After that gathering resolved for compensationless expropriation in an 11th hour nod to the radical economic transformation grouping, there were discussions to tweak the Expropriation Bill through a private Member’s Bill. That approach would have expressly set out how expropriation without compensation was possible under the current constitutional regimen of public purpose on public interest, which, according to Section 25 of the Constitution, “includes the nation’s commitment to land reform, and to reforms to being about equitable access to all South Africa’s natural resources”.
That approach was nixed by February’s EFF motion in the House on a constitutional amendment for expropriation without compensation, supported by the ANC in amended form.
That led to the parliamentary public hearings – and the July ANC lekgotla decision that the ANC now supported a constitutional amendment.
“The ANC will, through the parliamentary process, finalise a proposed amendment to the Constitution that outlines more clearly the conditions under which expropriation of land without compensation can be effected…” said ANC President Cyril Ramaphosa in an address to the nation on 31 July 2018 that blurred the lines of party and state as such televised broadcasts are reserved for the head of state.
The history of the Expropriation Bill in many ways reflects the history of the governing ANC’s flailing political determination – and feebleness to translate its party political resolutions into policy and legislation. There should have been a democratic expropriation law of general application, and not just applicable to land, a long time ago.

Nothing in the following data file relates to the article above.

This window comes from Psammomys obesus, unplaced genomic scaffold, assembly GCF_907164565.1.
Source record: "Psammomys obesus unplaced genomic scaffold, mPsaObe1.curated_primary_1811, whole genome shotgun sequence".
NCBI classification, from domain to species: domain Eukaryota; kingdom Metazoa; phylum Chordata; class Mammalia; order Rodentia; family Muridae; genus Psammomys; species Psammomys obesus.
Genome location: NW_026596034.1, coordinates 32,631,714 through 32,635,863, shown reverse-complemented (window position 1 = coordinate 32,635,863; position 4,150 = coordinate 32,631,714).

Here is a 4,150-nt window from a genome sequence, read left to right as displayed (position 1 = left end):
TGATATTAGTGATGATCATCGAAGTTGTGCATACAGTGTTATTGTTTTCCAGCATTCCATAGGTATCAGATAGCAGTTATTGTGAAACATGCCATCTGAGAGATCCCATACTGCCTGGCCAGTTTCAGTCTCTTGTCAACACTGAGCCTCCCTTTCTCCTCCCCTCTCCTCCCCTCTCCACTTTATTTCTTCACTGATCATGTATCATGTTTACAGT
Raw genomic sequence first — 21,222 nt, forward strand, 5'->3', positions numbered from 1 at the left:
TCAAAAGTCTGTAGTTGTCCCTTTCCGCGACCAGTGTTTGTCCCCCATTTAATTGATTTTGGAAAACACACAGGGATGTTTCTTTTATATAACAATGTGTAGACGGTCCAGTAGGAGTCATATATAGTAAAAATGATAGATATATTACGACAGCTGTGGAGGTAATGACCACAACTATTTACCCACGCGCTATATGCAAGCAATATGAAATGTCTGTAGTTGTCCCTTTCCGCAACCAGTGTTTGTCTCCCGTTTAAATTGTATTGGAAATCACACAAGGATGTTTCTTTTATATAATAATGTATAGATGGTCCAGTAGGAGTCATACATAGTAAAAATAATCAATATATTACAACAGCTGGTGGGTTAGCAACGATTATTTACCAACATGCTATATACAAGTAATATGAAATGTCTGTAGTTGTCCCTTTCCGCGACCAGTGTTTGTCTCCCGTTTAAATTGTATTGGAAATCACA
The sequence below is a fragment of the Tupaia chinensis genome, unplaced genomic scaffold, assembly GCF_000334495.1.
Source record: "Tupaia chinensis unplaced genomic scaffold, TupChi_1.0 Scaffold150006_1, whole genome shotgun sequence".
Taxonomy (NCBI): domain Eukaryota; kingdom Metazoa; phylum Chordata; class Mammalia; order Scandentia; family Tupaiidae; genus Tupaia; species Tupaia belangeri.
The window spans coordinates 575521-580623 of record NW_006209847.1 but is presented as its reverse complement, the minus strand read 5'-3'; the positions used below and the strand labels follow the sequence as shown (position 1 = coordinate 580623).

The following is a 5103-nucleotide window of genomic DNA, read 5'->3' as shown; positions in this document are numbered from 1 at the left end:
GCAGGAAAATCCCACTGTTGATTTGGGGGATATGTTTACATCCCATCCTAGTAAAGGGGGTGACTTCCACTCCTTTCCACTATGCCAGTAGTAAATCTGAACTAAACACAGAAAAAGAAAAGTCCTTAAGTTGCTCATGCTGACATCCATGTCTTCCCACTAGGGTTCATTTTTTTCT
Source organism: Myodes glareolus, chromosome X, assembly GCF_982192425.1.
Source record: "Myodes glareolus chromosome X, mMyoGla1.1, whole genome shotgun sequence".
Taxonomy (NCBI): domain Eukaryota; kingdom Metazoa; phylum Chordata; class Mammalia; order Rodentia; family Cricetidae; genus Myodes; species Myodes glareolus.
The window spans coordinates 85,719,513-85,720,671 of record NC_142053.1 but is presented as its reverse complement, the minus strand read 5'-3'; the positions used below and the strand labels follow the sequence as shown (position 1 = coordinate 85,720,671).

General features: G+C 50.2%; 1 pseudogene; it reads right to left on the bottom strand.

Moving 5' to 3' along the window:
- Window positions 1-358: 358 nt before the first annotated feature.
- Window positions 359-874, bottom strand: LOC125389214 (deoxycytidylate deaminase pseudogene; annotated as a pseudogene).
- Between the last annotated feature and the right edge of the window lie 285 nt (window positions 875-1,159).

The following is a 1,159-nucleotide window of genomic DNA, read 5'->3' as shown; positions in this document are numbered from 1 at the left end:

The Bill’s official withdrawal from Parliament now closes a chapter that saw the first Bill withdrawn six months after being tabled in 2008, apparently for no other reason than the Public Works Department’s unwillingness to fix what parliamentary lawyers indicated was unconstitutional, the ban on recourse to courts. A redrafted Bill finally was again tabled in Parliament in 2015 and passed in early 2016, but then nine months later returned to the national legislature by then president Jacob Zuma, who did not sign it into law over concerns about inadequate public consultations, specifically with tradition leaders.
That consultation was done – traditional leaders do not support expropriation of land under their control – but it got no further as the ANC factional politicking had erupted full force.
What the withdrawal 0f the Expropriation Bill now means is that the legislative process starts afresh. And it may take a while.
First, Parliament’s constitutional review committee must finalise its report on a constitutional amendment. The deadline of 28 September has become moot as Parliament is in recess until the second week of October. Then, once a decision on the constitutional amendment is adopted, a new process of drafting, public hearings and politicking must get under way.
It’s a long-haul parliamentary process, and elections 2019 loom large. DM